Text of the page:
Steven Budden is just a man at Burning Man, trying to comprehend a great mystery.
I can’t breathe. Dust is on my teeth. It’s a hundred degrees. I don’t want to move. I’ve reached my threshold for voluntary misery. I grew up in the Arizona desert and I left to find respite from arid climes. I just need moss and seawater. I’ve also reached my threshold for visceral sensation. Plunged into the inquiry of what is real. No digital device to numb me. Sensations rich and palpable.
This is my first experience with Burning Man. My partner and I decide to go, just out of curiosity, for three days. Sort of a sojourn into the mystery. We know nothing about burning man, other than to expect the unexpected and to go where the wind carries us. Like spores. Oh and we heard to keep an eye out for orgies, drugs, and art. They have a tendency to crop up in the Black Rock desert.
We arrive at 10 pm and it’s 1am before we finally get our hands on our tickets and find our spot, in the darkness, at the edge of god knows where. It’s overwhelming. Miles and miles of people clustered into camps. No trees. Nothing but humans, their accouterments, and space.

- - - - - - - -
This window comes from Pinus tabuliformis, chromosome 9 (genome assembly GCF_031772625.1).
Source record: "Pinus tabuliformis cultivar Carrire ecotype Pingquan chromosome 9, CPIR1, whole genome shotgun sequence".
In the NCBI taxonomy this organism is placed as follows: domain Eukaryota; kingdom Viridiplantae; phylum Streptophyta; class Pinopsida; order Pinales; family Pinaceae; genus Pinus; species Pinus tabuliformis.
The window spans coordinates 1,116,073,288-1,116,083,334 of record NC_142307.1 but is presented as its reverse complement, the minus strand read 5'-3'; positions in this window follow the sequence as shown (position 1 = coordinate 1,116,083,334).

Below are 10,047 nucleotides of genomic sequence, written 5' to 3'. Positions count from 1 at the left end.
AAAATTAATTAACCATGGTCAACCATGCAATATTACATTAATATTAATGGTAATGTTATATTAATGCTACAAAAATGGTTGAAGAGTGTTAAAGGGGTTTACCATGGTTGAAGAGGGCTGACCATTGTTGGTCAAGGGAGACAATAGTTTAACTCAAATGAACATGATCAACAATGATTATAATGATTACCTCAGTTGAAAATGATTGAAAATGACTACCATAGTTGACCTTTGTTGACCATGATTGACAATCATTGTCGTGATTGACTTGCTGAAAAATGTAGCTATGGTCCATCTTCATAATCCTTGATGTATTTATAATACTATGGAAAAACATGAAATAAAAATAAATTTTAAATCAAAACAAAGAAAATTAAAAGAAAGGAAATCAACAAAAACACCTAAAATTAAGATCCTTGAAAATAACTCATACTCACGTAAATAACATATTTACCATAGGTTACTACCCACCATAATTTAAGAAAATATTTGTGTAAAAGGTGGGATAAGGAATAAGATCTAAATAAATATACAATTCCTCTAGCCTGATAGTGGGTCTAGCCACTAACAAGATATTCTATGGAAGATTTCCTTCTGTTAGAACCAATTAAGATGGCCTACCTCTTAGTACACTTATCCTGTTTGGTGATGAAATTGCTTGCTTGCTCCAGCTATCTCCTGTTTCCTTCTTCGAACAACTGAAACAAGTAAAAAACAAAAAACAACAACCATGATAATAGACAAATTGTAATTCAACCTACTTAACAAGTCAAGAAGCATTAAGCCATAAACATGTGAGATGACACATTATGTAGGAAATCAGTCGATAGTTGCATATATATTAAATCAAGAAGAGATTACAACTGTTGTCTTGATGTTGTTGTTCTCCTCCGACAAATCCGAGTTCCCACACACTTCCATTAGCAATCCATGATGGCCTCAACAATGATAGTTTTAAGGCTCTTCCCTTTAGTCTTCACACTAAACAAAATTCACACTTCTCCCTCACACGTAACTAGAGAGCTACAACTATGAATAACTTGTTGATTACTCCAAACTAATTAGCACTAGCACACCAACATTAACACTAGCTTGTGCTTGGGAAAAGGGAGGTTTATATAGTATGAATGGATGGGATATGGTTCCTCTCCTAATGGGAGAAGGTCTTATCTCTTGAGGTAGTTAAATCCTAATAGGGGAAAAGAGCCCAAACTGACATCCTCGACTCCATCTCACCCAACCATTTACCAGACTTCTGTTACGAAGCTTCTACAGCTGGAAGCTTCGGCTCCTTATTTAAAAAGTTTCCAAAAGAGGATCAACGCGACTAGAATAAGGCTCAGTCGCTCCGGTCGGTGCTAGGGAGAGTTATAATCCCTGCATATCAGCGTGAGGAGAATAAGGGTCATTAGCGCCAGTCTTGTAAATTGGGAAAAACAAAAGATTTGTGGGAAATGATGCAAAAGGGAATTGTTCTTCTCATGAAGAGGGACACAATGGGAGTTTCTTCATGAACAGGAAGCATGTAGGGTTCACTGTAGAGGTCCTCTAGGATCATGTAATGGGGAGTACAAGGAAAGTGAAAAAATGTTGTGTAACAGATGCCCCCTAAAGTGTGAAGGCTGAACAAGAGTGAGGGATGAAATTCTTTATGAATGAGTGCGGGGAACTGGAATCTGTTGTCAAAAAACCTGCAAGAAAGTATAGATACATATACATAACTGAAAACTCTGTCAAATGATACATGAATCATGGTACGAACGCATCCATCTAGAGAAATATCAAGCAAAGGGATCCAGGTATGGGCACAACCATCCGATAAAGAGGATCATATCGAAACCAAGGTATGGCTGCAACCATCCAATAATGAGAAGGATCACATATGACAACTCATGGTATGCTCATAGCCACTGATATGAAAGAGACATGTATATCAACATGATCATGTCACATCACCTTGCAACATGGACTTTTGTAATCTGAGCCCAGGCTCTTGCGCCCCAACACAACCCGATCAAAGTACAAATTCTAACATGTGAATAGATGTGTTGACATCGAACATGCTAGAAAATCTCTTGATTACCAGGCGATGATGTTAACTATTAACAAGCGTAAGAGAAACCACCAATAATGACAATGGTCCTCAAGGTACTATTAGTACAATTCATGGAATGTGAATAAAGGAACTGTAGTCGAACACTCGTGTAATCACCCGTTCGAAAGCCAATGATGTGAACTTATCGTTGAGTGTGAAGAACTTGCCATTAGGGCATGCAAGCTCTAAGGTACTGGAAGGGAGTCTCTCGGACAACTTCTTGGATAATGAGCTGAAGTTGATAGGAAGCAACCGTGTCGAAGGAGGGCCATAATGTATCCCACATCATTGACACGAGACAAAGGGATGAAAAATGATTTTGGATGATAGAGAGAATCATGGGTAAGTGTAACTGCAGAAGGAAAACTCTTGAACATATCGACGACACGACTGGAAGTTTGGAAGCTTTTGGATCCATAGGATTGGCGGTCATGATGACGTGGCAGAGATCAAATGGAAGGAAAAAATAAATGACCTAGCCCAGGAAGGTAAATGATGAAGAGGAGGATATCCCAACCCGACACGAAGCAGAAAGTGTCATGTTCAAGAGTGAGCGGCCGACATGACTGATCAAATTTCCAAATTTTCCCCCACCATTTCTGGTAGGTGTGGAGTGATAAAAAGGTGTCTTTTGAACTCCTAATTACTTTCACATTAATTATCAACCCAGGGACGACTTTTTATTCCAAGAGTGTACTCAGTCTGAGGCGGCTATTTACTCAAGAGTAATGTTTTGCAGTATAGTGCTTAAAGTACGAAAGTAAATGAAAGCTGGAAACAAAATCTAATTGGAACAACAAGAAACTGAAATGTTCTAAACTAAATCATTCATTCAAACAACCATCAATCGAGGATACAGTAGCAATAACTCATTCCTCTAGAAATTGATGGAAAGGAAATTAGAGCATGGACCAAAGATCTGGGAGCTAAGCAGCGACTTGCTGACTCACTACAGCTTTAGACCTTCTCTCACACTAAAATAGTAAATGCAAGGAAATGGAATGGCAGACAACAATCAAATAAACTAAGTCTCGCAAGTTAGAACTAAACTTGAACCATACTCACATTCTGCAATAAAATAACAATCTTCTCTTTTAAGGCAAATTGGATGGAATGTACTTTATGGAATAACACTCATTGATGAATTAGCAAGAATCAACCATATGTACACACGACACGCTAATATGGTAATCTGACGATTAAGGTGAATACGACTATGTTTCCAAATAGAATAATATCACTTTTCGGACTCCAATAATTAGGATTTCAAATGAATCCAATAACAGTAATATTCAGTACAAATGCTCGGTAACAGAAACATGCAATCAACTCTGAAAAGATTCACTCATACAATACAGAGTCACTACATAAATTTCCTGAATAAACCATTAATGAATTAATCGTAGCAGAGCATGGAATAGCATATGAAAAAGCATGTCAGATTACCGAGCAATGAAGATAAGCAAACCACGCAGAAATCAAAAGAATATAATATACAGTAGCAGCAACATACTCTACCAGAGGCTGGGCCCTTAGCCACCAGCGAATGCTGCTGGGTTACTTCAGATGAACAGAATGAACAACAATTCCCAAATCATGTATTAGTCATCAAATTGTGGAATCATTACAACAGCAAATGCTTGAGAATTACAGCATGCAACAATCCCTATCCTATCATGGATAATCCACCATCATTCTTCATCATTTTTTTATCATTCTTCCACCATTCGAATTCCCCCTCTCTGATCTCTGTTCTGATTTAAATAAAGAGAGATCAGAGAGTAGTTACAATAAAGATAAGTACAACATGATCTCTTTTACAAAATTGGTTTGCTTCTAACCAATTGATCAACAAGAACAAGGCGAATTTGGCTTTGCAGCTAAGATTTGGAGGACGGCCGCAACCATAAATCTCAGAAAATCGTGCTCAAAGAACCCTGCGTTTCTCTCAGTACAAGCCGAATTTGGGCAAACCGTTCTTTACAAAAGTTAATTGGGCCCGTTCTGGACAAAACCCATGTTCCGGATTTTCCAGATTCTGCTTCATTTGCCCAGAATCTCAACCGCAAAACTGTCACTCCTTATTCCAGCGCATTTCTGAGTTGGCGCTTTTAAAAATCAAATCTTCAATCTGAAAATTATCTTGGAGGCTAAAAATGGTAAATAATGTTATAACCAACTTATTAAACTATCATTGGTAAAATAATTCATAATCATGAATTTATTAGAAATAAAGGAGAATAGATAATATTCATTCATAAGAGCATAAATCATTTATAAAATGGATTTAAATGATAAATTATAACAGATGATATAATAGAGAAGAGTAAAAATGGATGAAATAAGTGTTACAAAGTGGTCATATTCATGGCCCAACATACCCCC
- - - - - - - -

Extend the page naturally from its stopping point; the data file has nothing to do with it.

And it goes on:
The tickets are beautifully designed, luxuriously printed with embossing (I used to toil in the printing industry). The program and the included map are stunning. The marketing collateral is clearly top notch.
As soon as the tent is recognizable as a tent and the mattress is inflated, we fall asleep instantly. It’s more travel than we’re accustomed to.
We wake, on just a few hours of sleep, to the sun pummeling our tent. I don’t mean to sound dramatic, but it’s cooking us alive in a nylon Dutch oven of our own creation. It takes a moment to realize where in the hell we are. Hell. Oh, wait. We’re in the middle of nowhere. In an ancient seabed, in the desert, in Black Rock Nevada.
We decide to set out and wander aimlessly out on the playa on old beat up beach cruisers we bought for $50. Squeaking through the dust, I’m riveted by her beautiful body bouncing on her bicycle. I’ve never seen her ride one. Something about a woman on a beach cruiser always thrills me to my core.
My tire is grinding against the frame. I have trouble keeping up. Hers has no brakes. She has trouble slowing down.
It is a surreal experience. The sheer scale of the wooden artifacts is staggering.
A pair of lovers in plywood, embracing one another. We venture inside. The heart, a mechanical device that actually beats, has broken down to beat no more. Interesting omen.